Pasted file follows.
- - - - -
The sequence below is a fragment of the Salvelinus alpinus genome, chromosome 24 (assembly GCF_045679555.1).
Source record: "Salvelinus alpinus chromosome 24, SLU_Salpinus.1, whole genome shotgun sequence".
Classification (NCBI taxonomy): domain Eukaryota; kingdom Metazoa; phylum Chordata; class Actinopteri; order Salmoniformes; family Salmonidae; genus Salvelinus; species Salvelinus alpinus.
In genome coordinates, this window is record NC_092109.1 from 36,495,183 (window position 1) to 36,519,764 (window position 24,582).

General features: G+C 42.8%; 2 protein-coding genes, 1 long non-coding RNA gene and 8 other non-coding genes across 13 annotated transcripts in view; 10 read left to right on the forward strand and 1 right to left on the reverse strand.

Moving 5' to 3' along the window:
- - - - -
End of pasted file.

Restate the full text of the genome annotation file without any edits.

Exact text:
The sequence below is a fragment of the Salvelinus alpinus genome, chromosome 24 (assembly GCF_045679555.1).
Source record: "Salvelinus alpinus chromosome 24, SLU_Salpinus.1, whole genome shotgun sequence".
Classification (NCBI taxonomy): domain Eukaryota; kingdom Metazoa; phylum Chordata; class Actinopteri; order Salmoniformes; family Salmonidae; genus Salvelinus; species Salvelinus alpinus.
In genome coordinates, this window is record NC_092109.1 from 36,495,183 (window position 1) to 36,519,764 (window position 24,582).

General features: G+C 42.8%; 2 protein-coding genes, 1 long non-coding RNA gene and 8 other non-coding genes across 13 annotated transcripts in view; 10 read left to right on the forward strand and 1 right to left on the reverse strand.

Moving 5' to 3' along the window: